To be clear, I do not envisage the primary target of this paper to be those theorists who argue that the consumption of “facsimiles” of (certain) animal products may be problematic in-and-of-itself (e.g., Fischer and Ozturk 2017). My primary, much broader, audience is animal ethicists and animal activists generally. It is animal activists to whom I will explicitly appeal later in the paper, and I particularly hope to speak to those grassroots activists who object to clean milk. Speaking anecdotally, I have seen many vegans and animal activists respond in a negative way to the prospect of clean milk, with emotions ranging from suspicion and frustration to horror. Indeed, again speaking anecdotally, this is much the same response that many have to the prospect of clean (that is, in vitro, or lab-grown) meat. It is my intention to demonstrate that clean milk is not something that they should oppose.
There are at least two things that I offer to this group. The first is an explicit decoupling of the ethics of clean milk from the ethics of clean meat; it is, I hold, plausible to support one but not the other. There is a developed literature on the ethics of clean meat, but we cannot simply assume that all of the claims made about clean meat straightforwardly apply to clean milk. Second, I will challenge those activists who—implicitly or explicitly—attempt to shift perceptions of milk away from milk-as-food. In a move that may seem contrary to my own vegan commitments, I argue that the consumption and production of milk is not inherently problematic—instead, its problematic nature arises from the practices associated with its production.
Providing clear reasons that activists and academics concerned with animals’ rights or welfare should be ready to support clean milk is thus a primary goal of this paper. One might question the purpose of offering a defence of clean milk given that high-profile animal activist groups already endorse clean animal products. This includes both those groups already dedicated to promoting these technologies—such as New Harvest and the Good Food Institute—as well as general animal welfare organisations, such as People for the Ethical Treatment of Animals. However, grassroots activists may be unengaged with, or even directly critical of, these organisations, and so it would be a mistake to assume that the organisations’ endorsement should serve to repudiate activists’ concerns. Nonetheless, this paper can offer something to those already supportive of these goals. This is an appropriate venue to provide a rigorous theoretical underpinning for the pro-clean-milk commitments of these activists/organisations.
However, a wider audience still may find value in the present enquiry. Though I will primarily present concerns from a perspective critical of harm to animals, it is my hope that the exploration will be of value for anyone concerned about the dairy industry, or concerned with the ethics of food technology—including regulatory bodies. Clean milk is a product worthy of serious attention: It is my view that all who have concerns about the dairy industry—whether animal advocates (from radical rightists to pragmatist welfarists), environmentalists, public health advocates, or those concerned about the economics of dairy—have reason to offer full support to the development of clean milk. As the benefits of clean dairy become better known, we could see the development of a wide cross-section of society offering support for the production of this foodstuff. This is part of the reason that I envision clean milk as a technological development with genuine radical potential. In this paper, then, I begin the scholarly conversation that would inevitably accompany such widespread support.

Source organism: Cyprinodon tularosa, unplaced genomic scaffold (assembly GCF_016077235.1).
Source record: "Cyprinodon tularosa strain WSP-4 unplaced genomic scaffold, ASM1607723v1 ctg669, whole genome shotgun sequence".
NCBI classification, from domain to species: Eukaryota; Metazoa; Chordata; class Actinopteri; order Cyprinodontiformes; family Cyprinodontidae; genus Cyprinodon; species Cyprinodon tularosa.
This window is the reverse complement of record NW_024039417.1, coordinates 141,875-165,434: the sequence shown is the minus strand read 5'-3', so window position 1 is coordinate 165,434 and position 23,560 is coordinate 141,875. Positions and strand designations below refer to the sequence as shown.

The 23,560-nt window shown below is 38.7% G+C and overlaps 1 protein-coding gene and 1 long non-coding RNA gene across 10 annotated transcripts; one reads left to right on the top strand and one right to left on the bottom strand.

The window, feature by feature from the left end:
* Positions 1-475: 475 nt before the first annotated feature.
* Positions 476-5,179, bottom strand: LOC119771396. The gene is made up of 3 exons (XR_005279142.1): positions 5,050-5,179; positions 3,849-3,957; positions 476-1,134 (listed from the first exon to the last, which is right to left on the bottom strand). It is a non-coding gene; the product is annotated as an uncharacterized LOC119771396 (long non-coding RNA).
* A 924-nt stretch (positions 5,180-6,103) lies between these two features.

The California-based start-up company Perfect Day has received a significant amount of press attention for its aim to develop clean milk—indeed, it claims to already be producing the product, which it aims to make commercially available in the near future. Perfect Day was established by Isha Datar—the president of New Harvest, a charitable organisation devoted to the production of cultured (“clean”) animal products—and the biochemists Perumal Gandhi and Ryan Pandya. Unsurprisingly, clean milk has become associated with clean meat, but, in some ways, this is regrettable. Home biohackers have also experimented with creating dairy without cows, and individuals associated with the California-based hackerspaces BioCurious and Counter Culture Labs have come together to collaborate on the Real Vegan Cheese project, which aims to develop dairy cheese suitable for vegans, and has been offered modest support through crowdfunding. Other groups are likely to arise in time.
To my knowledge, there is no published peer-reviewed research outlining the means by which Perfect Day’s clean milk (or any clean milk) is produced, and so any explanation of the method must be pieced together from editorials, interviews, and the like (e.g., Perfect Day n.d.; Pandya 2014; Datar et al. 2016). The following explanation can thus be taken only as preliminary, and is to provide a background for the subsequent philosophical argument, and not to provide substantive claims about cellular agriculture.5 Even if clean milk is not near to production, this description may serve to identify a possible means of creating clean milk.